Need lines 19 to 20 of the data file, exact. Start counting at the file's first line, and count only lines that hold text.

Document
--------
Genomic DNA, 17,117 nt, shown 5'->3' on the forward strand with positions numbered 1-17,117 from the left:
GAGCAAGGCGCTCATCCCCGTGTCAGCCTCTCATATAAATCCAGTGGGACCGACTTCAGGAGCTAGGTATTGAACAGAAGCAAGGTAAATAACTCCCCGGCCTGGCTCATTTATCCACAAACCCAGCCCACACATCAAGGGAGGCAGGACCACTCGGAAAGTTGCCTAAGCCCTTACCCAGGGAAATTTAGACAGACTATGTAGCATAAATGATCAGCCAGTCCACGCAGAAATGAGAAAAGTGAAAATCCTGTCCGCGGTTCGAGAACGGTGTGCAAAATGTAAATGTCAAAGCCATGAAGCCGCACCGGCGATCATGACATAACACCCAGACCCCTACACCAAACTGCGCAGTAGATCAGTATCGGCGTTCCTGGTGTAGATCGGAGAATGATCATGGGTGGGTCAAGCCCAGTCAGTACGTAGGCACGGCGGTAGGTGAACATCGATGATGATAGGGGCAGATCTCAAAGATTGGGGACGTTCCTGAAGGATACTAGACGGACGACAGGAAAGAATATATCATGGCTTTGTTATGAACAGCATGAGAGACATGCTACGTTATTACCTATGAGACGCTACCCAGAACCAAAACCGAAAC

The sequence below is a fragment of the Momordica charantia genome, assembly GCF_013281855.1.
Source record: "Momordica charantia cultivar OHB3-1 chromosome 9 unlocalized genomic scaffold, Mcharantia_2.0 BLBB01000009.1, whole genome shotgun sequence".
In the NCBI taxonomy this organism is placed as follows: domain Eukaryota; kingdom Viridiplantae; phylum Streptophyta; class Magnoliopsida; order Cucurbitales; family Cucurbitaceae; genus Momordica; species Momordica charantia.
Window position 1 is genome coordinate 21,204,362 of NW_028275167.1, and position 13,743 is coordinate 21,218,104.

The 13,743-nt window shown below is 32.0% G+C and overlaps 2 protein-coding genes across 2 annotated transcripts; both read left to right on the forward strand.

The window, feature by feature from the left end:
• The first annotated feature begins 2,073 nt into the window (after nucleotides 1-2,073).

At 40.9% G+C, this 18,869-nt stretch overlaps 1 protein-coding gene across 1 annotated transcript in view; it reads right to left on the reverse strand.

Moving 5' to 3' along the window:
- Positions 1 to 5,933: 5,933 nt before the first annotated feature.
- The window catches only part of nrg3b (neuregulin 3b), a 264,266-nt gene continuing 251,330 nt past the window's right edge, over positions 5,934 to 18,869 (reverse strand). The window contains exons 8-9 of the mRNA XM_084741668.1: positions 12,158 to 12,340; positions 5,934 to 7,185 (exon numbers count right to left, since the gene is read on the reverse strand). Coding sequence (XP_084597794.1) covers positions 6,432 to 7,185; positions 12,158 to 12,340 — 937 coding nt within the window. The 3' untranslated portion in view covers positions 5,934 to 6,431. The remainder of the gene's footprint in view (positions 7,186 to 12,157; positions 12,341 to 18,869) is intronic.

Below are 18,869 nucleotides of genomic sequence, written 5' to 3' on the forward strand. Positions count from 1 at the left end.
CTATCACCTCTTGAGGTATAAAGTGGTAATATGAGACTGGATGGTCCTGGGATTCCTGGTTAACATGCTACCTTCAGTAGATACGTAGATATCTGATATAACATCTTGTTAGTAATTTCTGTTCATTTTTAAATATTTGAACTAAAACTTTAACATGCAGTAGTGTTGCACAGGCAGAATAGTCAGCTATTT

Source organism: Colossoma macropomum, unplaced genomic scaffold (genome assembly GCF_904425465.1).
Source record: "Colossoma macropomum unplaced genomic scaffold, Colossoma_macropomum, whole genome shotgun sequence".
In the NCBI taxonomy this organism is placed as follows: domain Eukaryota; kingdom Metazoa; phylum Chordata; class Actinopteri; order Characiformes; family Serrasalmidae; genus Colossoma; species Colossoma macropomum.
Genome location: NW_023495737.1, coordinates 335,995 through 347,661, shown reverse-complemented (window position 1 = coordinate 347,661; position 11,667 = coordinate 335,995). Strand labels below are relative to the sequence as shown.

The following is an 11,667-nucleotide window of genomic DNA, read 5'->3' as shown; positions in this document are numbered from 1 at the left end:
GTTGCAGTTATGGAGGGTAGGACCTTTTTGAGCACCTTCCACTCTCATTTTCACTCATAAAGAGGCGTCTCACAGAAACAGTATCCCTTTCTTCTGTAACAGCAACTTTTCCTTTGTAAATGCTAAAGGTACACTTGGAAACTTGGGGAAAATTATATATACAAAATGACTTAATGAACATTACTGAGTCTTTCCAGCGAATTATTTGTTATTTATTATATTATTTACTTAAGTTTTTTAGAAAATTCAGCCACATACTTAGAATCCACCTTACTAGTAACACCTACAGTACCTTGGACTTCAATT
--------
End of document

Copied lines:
Genome location: NW_023495737.1, coordinates 335,995 through 347,661, shown reverse-complemented (window position 1 = coordinate 347,661; position 11,667 = coordinate 335,995). Strand labels below are relative to the sequence as shown.

The following is an 11,667-nucleotide window of genomic DNA, read 5'->3' as shown; positions in this document are numbered from 1 at the left end: